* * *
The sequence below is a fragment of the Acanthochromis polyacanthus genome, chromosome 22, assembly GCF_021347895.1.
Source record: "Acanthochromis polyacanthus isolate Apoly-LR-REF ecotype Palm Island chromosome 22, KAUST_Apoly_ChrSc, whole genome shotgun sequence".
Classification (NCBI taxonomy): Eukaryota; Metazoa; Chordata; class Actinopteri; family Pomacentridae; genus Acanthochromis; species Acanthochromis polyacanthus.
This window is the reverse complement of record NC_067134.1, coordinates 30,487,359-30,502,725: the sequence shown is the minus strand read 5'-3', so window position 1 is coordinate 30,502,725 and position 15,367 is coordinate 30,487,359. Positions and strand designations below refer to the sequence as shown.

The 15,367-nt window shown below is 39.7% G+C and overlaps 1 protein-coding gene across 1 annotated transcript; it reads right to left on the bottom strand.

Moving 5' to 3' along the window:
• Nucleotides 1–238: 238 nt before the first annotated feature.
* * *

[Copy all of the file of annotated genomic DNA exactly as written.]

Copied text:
The sequence below is a fragment of the Acanthochromis polyacanthus genome, chromosome 22, assembly GCF_021347895.1.
Source record: "Acanthochromis polyacanthus isolate Apoly-LR-REF ecotype Palm Island chromosome 22, KAUST_Apoly_ChrSc, whole genome shotgun sequence".
Classification (NCBI taxonomy): Eukaryota; Metazoa; Chordata; class Actinopteri; family Pomacentridae; genus Acanthochromis; species Acanthochromis polyacanthus.
This window is the reverse complement of record NC_067134.1, coordinates 30,487,359-30,502,725: the sequence shown is the minus strand read 5'-3', so window position 1 is coordinate 30,502,725 and position 15,367 is coordinate 30,487,359. Positions and strand designations below refer to the sequence as shown.

The 15,367-nt window shown below is 39.7% G+C and overlaps 1 protein-coding gene across 1 annotated transcript; it reads right to left on the bottom strand.

Moving 5' to 3' along the window:
• Nucleotides 1–238: 238 nt before the first annotated feature.